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3 July 2013

Hiroshi Sugimoto, Couleurs de l’ombre

From late-2009 to the beginning of 2010, my daily routine saw me rise at 5:30 every morning. First thing, I would check for hints of light dawning above the eastern horizon. If the day promised fair weather, next I would sight the ‘morning star’ shining to the upper right of the nascent dawn. Only then did I ready my old Polaroid camera and start warming up a film pack from the long winter night chill.

Sunlight travels through black empty space, strikes and suffers my prism, and refracts into an infinite continuum of colour. In order to view each hue more clearly, I devised a mirror with a special micro-adjusting tilting mechanism. Projecting the coloured beam from a prism onto my mirror, I reflected it into a dim observation chambre where I reduced it to Polaroid colours. Of course, I could further split those prismatic colours by adjusting the angle of that long tall mirror so as to reflect only the hue I want. I could split red into an infinity of reds. Especially when juxtaposed against the dark, each red appears wondrous unto itself. Moreover, colours change constantly. As the sun climbs on its arc, the colours from the prism vary moment by moment. It only takes a few minutes for red to turn orange then yellow. Cranking the worm gear by hand to adjust the mirror angle to compensate for the rising sun, I managed to keep the colour band within my field of vision.

I thought I had finished this project, but I availed myself of the opportunity to buy up the last existing stocks of expired Polaroid film from the final ebb of production. Consistently clear Tokyo winter mornings found me swimming in a sea of colours.

Hiroshi Sugimoto


For the third edition of Hermès Editeur, I chose to call on the talent of Hiroshi Sugimoto, I met when travelling in Asia a few years before. Sugimoto’s approach to his art, constantly exploring the resources of age-old craft skills so as to set up an inventive dialogue between history, traditions and a contemporary mode of expression, is very much at one with Hermès’ own philosophy. This realisation only confirmed my desire to appeal to this artist’s incisive, brilliant vision.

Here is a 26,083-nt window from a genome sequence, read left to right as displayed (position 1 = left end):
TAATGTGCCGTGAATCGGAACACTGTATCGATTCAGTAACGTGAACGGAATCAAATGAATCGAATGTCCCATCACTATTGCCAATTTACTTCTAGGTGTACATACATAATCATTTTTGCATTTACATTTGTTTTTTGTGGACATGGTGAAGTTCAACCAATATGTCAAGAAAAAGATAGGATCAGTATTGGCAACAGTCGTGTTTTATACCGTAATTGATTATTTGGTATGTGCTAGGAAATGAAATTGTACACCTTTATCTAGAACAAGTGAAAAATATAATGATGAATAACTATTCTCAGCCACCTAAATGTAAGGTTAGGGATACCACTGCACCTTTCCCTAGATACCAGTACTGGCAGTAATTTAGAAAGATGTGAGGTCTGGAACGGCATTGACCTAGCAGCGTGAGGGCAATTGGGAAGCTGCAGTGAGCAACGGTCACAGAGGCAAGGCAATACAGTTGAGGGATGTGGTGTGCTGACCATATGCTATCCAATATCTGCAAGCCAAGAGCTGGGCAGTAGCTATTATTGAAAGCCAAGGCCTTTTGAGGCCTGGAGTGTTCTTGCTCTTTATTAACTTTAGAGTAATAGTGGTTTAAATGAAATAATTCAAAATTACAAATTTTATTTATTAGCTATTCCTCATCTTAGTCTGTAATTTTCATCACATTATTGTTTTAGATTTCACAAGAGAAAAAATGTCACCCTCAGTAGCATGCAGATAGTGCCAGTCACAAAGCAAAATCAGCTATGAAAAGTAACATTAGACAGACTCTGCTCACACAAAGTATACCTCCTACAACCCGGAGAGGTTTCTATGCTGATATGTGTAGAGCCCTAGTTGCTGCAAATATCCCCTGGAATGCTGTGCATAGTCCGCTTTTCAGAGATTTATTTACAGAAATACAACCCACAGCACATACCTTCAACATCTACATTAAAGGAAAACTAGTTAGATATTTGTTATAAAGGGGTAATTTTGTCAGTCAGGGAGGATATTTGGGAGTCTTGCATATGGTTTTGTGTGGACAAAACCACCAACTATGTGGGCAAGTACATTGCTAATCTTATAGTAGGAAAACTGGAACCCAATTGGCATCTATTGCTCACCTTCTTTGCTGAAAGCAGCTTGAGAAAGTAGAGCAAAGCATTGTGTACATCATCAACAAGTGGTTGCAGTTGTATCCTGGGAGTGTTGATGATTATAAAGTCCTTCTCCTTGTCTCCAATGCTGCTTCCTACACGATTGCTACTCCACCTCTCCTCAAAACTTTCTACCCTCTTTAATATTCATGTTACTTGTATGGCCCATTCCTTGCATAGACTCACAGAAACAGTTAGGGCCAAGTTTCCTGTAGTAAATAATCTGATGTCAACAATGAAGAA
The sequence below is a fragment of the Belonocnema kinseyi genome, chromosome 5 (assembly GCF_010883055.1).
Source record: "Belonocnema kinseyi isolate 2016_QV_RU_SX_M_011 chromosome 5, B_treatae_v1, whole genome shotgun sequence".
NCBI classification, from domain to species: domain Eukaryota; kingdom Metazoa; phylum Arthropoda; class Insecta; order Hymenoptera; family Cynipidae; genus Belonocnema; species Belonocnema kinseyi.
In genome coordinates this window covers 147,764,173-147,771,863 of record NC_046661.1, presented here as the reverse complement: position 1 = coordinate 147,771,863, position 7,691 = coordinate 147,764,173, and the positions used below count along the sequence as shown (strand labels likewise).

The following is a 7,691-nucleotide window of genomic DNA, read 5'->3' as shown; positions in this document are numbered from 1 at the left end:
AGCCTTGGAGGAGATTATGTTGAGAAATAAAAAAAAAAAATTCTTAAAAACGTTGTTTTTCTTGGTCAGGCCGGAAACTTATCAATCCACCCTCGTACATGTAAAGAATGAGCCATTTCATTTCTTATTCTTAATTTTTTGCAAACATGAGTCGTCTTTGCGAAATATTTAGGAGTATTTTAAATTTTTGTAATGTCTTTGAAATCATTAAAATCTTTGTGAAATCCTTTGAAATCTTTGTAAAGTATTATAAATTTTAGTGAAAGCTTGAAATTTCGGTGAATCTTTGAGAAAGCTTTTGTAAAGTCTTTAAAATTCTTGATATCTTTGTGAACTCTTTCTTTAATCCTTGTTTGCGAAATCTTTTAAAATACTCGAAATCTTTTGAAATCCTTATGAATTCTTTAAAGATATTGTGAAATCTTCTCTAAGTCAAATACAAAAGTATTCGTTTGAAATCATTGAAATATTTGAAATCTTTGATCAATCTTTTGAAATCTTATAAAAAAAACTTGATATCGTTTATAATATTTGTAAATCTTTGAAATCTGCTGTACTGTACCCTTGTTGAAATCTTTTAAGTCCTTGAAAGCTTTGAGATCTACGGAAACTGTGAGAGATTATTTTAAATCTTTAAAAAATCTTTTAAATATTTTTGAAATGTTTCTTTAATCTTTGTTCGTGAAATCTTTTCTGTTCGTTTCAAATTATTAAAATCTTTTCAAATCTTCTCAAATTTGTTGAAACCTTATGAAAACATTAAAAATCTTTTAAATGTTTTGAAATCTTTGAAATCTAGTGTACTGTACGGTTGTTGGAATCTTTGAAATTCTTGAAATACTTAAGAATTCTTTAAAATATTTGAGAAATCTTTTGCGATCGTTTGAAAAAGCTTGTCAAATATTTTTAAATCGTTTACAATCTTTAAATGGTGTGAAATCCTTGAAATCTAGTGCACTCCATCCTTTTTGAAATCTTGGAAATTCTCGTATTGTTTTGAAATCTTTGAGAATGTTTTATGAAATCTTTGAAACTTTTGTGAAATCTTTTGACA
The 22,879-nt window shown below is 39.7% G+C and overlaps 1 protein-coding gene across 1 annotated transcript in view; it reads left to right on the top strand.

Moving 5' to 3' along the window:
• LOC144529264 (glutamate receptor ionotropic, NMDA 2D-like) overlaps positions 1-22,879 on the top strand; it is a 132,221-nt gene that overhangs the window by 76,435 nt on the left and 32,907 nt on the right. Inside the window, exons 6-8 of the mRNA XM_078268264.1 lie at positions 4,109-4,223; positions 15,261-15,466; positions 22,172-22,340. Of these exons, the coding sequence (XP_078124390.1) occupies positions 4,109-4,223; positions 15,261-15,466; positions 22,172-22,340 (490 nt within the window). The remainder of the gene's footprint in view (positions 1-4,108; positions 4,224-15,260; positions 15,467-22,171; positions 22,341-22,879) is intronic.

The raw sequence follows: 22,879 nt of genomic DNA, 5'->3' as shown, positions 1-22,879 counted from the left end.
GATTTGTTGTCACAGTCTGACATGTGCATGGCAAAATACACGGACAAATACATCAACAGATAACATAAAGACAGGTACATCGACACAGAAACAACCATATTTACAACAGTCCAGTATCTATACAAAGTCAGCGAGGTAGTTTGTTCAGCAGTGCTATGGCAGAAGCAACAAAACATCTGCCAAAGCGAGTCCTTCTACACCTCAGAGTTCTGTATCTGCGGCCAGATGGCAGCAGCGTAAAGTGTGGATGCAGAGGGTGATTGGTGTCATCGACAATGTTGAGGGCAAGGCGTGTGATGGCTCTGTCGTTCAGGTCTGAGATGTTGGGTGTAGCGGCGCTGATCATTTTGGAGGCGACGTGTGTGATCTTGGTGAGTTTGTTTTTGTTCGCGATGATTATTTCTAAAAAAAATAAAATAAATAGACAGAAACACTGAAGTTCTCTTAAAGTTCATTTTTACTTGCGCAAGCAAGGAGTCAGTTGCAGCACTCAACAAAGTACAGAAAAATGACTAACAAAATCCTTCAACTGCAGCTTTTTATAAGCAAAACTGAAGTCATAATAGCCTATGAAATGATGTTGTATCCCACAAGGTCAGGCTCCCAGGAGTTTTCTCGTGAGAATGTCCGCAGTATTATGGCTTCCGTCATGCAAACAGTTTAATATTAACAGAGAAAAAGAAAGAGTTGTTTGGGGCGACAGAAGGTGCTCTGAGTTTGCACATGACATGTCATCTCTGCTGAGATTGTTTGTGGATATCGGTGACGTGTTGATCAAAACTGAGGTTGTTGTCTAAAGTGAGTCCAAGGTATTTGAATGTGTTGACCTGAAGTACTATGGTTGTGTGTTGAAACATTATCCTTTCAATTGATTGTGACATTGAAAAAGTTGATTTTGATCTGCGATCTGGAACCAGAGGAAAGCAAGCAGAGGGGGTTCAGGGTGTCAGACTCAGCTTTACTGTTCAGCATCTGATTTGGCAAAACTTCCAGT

I can still remember very clearly the day I visited Hiroshi Sugimoto at his studio in Tokyo and he showed me his project, Colours of Shadow. At the centre of a large, light-filled room, rising like a column from floor to ceiling, there stood an optical glass prism of immaculate clarity. Hiroshi Sugimoto spent some months methodically taking Polaroids of these subtly varying gradations which were different every time. This was the chromatic epiphany that the artist suggested we could capture on our silk scarf.

The importance in this project of colour and abstraction, two notions close to my heart, made it perfectly coherent with the two previous editions by Hermès Editeur: Hommage au carré by Josef Albers (2008) and Photos-souvenirs au carré by Daniel Buren (2010).

The vocation of Hermès Éditeur projects is for this house of traditional craftsmanship to push its know-how further, beyond its limits. Together, we made a selection of 20 Polaroids to transpose onto silk: 20 carrés, each in an edition of 7, a total of 140 squares measuring 140 cm x 140 cm.

So it was that Couleurs de l’ombre came into being.

Pierre-Alexis Dumas, Artistic Director, Hermès

Exhibition venue : Église Saint-Blaise, Rencontres d’Arles 2013.